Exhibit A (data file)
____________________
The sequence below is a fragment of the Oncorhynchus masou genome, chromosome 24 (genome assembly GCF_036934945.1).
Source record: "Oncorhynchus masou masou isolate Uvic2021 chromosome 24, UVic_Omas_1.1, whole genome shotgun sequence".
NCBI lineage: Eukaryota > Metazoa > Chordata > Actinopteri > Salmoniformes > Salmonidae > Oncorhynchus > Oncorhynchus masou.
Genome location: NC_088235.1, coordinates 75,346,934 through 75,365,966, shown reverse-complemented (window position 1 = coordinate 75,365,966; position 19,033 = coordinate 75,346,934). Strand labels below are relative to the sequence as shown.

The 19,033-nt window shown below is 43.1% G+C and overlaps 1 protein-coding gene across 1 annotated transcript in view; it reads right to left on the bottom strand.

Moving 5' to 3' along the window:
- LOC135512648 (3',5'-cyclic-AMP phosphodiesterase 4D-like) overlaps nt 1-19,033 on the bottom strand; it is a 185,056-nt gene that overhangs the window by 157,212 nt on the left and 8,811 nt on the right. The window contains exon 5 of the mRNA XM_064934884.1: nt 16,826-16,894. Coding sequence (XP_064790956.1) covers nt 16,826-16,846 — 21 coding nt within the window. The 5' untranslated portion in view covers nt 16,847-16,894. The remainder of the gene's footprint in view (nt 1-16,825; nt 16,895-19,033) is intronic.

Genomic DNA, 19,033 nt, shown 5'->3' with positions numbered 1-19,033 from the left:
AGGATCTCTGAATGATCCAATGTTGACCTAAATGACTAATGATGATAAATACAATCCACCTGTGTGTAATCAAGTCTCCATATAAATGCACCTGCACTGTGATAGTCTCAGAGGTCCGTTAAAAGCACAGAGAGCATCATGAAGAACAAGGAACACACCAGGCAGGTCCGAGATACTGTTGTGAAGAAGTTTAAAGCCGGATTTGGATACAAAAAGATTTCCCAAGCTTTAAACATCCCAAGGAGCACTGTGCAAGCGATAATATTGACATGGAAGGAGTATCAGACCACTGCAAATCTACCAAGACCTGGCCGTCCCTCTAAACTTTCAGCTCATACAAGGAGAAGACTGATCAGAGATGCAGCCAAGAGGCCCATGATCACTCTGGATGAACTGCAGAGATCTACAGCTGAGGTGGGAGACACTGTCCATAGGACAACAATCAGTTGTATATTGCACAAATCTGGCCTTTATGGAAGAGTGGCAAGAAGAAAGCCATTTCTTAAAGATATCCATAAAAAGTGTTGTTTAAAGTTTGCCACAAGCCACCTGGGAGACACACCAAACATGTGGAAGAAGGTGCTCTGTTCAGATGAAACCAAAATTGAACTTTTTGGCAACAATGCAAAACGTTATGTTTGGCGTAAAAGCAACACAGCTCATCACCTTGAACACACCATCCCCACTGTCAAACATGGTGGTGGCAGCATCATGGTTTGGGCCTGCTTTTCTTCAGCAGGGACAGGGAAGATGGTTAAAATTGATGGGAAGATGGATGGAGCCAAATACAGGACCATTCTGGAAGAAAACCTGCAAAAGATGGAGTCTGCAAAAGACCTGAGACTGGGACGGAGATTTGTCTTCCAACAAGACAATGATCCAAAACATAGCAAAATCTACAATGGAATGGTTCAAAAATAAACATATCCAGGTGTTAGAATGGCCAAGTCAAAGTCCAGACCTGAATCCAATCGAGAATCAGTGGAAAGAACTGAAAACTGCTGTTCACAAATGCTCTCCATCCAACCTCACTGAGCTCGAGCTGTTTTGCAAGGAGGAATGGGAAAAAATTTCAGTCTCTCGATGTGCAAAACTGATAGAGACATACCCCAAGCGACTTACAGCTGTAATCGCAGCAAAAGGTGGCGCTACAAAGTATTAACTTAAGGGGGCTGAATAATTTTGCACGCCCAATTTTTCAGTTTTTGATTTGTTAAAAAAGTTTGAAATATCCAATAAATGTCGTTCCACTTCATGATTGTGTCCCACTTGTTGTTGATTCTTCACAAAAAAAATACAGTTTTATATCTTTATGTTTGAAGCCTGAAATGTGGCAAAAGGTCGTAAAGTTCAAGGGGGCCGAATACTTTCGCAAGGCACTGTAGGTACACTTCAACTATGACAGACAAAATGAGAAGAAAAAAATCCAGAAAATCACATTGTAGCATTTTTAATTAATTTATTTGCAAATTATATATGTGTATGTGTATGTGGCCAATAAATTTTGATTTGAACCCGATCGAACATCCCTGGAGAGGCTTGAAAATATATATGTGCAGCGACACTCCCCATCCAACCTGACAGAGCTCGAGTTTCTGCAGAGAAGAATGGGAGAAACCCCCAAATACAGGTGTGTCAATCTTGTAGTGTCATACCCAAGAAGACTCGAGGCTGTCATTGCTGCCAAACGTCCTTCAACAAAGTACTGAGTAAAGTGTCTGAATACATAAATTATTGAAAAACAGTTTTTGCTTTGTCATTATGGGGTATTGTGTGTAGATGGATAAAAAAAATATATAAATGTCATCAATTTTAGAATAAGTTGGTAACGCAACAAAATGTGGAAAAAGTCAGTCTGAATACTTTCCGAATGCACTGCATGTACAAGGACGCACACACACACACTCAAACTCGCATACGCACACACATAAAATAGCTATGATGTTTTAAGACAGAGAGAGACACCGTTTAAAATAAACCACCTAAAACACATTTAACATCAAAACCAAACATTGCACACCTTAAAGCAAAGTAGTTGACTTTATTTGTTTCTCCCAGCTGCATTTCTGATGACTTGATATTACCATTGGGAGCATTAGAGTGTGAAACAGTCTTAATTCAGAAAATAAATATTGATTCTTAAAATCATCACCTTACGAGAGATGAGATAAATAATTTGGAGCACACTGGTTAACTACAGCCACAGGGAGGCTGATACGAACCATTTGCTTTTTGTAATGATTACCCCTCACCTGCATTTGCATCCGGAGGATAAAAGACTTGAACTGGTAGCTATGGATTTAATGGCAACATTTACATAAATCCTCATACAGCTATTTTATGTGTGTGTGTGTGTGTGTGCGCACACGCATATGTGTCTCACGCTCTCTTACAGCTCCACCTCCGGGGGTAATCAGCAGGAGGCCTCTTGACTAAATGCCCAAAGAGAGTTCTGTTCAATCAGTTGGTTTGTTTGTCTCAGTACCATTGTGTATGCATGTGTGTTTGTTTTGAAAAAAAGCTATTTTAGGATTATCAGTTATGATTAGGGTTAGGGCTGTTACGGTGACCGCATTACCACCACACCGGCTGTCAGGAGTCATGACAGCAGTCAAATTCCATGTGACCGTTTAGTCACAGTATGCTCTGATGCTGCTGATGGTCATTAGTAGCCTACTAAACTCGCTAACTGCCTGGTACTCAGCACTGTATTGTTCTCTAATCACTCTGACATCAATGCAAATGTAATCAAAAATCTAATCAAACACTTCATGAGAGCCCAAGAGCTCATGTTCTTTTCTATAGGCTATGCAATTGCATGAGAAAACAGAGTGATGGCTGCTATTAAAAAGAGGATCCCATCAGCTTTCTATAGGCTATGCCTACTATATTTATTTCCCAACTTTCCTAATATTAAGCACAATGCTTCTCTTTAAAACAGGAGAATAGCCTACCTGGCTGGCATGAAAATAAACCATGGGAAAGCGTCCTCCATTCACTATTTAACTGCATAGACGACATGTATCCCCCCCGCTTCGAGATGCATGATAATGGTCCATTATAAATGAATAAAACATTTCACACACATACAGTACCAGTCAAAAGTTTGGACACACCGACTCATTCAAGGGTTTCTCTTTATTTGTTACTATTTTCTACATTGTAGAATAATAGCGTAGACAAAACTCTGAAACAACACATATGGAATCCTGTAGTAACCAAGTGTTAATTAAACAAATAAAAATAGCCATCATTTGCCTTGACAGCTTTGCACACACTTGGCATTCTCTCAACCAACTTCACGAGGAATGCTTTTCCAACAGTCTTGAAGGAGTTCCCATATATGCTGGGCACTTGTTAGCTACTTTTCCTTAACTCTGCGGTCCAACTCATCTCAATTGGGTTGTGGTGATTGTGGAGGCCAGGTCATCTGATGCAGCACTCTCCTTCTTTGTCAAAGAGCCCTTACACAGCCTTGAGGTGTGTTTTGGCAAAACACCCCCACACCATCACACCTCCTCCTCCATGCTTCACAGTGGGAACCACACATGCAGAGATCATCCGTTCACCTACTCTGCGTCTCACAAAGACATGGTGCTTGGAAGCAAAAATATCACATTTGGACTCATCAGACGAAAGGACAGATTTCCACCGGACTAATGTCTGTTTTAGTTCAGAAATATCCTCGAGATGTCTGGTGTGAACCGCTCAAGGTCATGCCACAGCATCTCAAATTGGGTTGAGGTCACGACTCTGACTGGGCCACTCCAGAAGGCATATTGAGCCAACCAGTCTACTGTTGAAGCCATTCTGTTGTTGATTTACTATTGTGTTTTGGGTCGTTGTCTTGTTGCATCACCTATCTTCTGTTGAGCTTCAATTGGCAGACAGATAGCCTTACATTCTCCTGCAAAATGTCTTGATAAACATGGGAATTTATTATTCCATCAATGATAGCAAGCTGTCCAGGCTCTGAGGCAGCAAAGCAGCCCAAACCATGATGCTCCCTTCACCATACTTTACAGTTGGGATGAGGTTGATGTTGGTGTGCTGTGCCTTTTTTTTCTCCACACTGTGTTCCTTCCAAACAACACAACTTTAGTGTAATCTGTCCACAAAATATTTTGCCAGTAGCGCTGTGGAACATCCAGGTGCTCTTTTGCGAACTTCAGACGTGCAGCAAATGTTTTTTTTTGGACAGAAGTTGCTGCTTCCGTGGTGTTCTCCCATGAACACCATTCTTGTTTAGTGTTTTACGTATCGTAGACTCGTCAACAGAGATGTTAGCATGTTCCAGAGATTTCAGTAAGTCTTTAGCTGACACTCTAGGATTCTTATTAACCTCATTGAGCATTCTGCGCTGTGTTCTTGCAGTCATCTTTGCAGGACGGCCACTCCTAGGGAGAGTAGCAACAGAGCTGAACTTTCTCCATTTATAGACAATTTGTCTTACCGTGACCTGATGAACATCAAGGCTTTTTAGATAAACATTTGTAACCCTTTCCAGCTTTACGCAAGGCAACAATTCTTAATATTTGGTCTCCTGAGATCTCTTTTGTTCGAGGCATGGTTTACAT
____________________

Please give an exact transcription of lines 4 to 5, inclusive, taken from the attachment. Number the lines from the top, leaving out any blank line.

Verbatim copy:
Genome location: NC_088235.1, coordinates 75,346,934 through 75,365,966, shown reverse-complemented (window position 1 = coordinate 75,365,966; position 19,033 = coordinate 75,346,934). Strand labels below are relative to the sequence as shown.

The 19,033-nt window shown below is 43.1% G+C and overlaps 1 protein-coding gene across 1 annotated transcript in view; it reads right to left on the bottom strand.